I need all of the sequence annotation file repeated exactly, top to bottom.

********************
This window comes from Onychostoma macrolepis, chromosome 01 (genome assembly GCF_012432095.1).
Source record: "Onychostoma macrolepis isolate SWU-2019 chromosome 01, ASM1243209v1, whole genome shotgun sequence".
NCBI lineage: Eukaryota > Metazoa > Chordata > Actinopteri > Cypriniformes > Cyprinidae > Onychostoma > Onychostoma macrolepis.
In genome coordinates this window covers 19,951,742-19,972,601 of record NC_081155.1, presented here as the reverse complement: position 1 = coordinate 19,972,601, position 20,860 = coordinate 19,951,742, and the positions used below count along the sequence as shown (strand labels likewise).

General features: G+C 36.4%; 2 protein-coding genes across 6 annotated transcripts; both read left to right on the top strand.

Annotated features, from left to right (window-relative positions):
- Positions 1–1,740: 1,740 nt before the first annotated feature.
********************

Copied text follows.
This window comes from Onychostoma macrolepis, chromosome 01 (genome assembly GCF_012432095.1).
Source record: "Onychostoma macrolepis isolate SWU-2019 chromosome 01, ASM1243209v1, whole genome shotgun sequence".
NCBI lineage: Eukaryota > Metazoa > Chordata > Actinopteri > Cypriniformes > Cyprinidae > Onychostoma > Onychostoma macrolepis.
In genome coordinates this window covers 19,951,742-19,972,601 of record NC_081155.1, presented here as the reverse complement: position 1 = coordinate 19,972,601, position 20,860 = coordinate 19,951,742, and the positions used below count along the sequence as shown (strand labels likewise).

General features: G+C 36.4%; 2 protein-coding genes across 6 annotated transcripts; both read left to right on the top strand.

Annotated features, from left to right (window-relative positions):
- Positions 1–1,740: 1,740 nt before the first annotated feature.